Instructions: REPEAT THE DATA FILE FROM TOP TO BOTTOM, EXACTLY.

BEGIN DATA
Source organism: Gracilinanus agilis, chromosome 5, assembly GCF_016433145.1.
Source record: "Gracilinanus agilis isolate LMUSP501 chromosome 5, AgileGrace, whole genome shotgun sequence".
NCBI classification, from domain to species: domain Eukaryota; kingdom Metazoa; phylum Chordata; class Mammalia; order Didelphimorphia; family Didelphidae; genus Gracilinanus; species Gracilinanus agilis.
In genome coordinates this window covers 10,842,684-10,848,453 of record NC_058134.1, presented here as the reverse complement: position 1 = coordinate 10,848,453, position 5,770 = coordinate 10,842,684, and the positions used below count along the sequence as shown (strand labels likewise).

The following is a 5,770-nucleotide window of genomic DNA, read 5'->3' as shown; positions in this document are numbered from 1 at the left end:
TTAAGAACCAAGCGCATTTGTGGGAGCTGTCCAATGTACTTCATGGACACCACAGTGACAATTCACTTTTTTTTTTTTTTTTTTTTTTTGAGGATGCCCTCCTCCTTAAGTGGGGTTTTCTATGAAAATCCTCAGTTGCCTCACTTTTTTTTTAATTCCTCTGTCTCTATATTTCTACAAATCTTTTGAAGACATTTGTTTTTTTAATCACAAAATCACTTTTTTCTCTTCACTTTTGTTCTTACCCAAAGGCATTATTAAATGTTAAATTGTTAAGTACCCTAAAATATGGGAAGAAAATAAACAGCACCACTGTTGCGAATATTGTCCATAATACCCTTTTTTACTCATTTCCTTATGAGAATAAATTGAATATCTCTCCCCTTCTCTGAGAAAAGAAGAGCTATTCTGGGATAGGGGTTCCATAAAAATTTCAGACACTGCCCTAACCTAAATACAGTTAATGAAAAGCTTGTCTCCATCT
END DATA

Source organism: Gracilinanus agilis, chromosome 5, assembly GCF_016433145.1.
Source record: "Gracilinanus agilis isolate LMUSP501 chromosome 5, AgileGrace, whole genome shotgun sequence".
NCBI classification, from domain to species: domain Eukaryota; kingdom Metazoa; phylum Chordata; class Mammalia; order Didelphimorphia; family Didelphidae; genus Gracilinanus; species Gracilinanus agilis.
In genome coordinates this window covers 10,842,684-10,848,453 of record NC_058134.1, presented here as the reverse complement: position 1 = coordinate 10,848,453, position 5,770 = coordinate 10,842,684, and the positions used below count along the sequence as shown (strand labels likewise).

The following is a 5,770-nucleotide window of genomic DNA, read 5'->3' as shown; positions in this document are numbered from 1 at the left end:
TTAAGAACCAAGCGCATTTGTGGGAGCTGTCCAATGTACTTCATGGACACCACAGTGACAATTCACTTTTTTTTTTTTTTTTTTTTTTTGAGGATGCCCTCCTCCTTAAGTGGGGTTTTCTATGAAAATCCTCAGTTGCCTCACTTTTTTTTTAATTCCTCTGTCTCTATATTTCTACAAATCTTTTGAAGACATTTGTTTTTTTAATCACAAAATCACTTTTTTCTCTTCACTTTTGTTCTTACCCAAAGGCATTATTAAATGTTAAATTGTTAAGTACCCTAAAATATGGGAAGAAAATAAACAGCACCACTGTTGCGAATATTGTCCATAATACCCTTTTTTACTCATTTCCTTATGAGAATAAATTGAATATCTCTCCCCTTCTCTGAGAAAAGAAGAGCTATTCTGGGATAGGGGTTCCATAAAAATTTCAGACACTGCCCTAACCTAAATACAGTTAATGAAAAGCTTGTCTCCATCT